The histopathological results (Figure 2) showed that there is no inflammation occurred int he intestines from chickens feed with AGP. According to Gulmez et al. [20] the duodenum of chickens with antibioics will show goblet cells, crypt, sub mucosa and mucosa. The thick ileum and claw mucosa contribute to increasing body weight (BW) and feed consumption rate (FCR).

Previous study by Rahman et al. [21] stated the high prevalence of antibiotic-resistant E. coli from raw chicken meat from poutry shops. Another study in India found that 78% of raw chicken meat in poultry shop contaminated with E. coli [22]. The isolates of E. coli and Salmonella sp. from intestine contents were found in prevalence of 65% and 57,5% respectively from traditional market in Indonesia [23]. Poultry viscera in some asia country has been the main ingredients of many kinds of foods. The presence of antibiotic-resistant bacteria that can contaminate the viscera in chickens might have the impact on human health, and does not rule out the possibility of the cross-infection of some antibiotic-resistant bacteria if the food does not undergo the hygienic process. Indonesia has a very limited data on antibiotic use in poultry production and the antimicrobial-resistant bacterial strains in poultry. Further studies on the bacterial strains and surveillance on antibiotic use in poultry will be important to reduce the use of AGP in poultry farm.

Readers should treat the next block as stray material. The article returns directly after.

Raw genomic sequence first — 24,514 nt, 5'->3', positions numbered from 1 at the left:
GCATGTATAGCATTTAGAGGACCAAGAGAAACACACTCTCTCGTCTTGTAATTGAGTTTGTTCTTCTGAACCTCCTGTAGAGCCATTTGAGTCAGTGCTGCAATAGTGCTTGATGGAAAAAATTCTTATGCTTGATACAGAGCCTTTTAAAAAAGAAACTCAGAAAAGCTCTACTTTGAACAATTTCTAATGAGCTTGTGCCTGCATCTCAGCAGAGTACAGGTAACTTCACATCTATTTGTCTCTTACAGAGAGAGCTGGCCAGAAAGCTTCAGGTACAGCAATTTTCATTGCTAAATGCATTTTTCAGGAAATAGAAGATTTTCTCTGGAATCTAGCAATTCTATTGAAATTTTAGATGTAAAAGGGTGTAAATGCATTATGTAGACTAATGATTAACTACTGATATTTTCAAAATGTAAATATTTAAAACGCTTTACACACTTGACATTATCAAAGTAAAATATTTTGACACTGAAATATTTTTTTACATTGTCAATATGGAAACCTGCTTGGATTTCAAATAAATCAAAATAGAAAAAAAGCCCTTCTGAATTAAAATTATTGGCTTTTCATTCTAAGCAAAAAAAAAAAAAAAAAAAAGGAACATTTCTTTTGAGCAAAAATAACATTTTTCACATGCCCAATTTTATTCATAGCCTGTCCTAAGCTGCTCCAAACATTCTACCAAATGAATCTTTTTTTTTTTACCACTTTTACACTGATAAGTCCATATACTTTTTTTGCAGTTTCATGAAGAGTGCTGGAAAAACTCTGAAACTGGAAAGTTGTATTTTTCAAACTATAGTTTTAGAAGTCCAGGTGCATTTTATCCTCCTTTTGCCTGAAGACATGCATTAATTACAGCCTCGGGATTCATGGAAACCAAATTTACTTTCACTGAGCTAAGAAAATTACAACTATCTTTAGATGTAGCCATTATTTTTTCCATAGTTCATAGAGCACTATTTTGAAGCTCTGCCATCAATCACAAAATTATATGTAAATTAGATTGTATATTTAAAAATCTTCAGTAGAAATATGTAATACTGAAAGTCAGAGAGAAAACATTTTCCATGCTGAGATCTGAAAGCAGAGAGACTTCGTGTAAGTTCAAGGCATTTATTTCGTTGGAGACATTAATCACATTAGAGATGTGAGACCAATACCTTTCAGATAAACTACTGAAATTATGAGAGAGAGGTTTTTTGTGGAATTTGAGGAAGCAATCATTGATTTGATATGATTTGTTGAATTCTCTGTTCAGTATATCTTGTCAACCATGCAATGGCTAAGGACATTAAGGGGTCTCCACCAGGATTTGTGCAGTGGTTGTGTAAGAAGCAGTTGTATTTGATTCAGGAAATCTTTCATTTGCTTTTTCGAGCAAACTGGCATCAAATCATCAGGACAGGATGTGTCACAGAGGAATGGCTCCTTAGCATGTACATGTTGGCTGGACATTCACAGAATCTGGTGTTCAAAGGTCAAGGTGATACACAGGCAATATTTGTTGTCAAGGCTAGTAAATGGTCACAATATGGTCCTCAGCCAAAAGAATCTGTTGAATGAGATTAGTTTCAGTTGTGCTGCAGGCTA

thumbnail Fig. 1.

The prevalence of antibiotic resistance of bacterias from chicken’s cloacal swab (CN: gentamicin, TE: tetracycline, S: streptomycine, AML: amoxicilline, E: erythromycin)

thumbnail Fig. 2.

Histopathological result of broiler’s chicken intestine, (a) without AGP, (b) feed with AGP, magnification 4x; (c) inflamatoric cells infiltration in broiler intestine without administration of AGP, (d) no inflamatoric cells infiltration in broiler intestine feed with AGP, magnification 10x, Hematoxiline-eosin (HE) staining.

4 Conclusion

The Administration of antibiotics as a growth promoter (AGP) in chicken farms does not cause inflammation in the intestines of chicken but causes antibiotic resistance. The antibiotic resistance of bacterial from cloaca swab of broiler chicken feed with AGP against tetracycline was 90%, followed by erythromycin 80%, amoxicillin 60%, streptomycin 50%, and no resistance against gentamicin.

This study was supported by The Research and Community Service Fund of Faculty of Veterinary Medicine, Gadjah Mada University, with grant number: 1380/UN1/FKH/HK4/2020


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All Figures

thumbnail Fig. 1.

The prevalence of antibiotic resistance of bacterias from chicken’s cloacal swab (CN: gentamicin, TE: tetracycline, S: streptomycine, AML: amoxicilline, E: erythromycin)

In the text
thumbnail Fig. 2.

Histopathological result of broiler’s chicken intestine, (a) without AGP, (b) feed with AGP, magnification 4x; (c) inflamatoric cells infiltration in broiler intestine without administration of AGP, (d) no inflamatoric cells infiltration in broiler intestine feed with AGP, magnification 10x, Hematoxiline-eosin (HE) staining.

In the text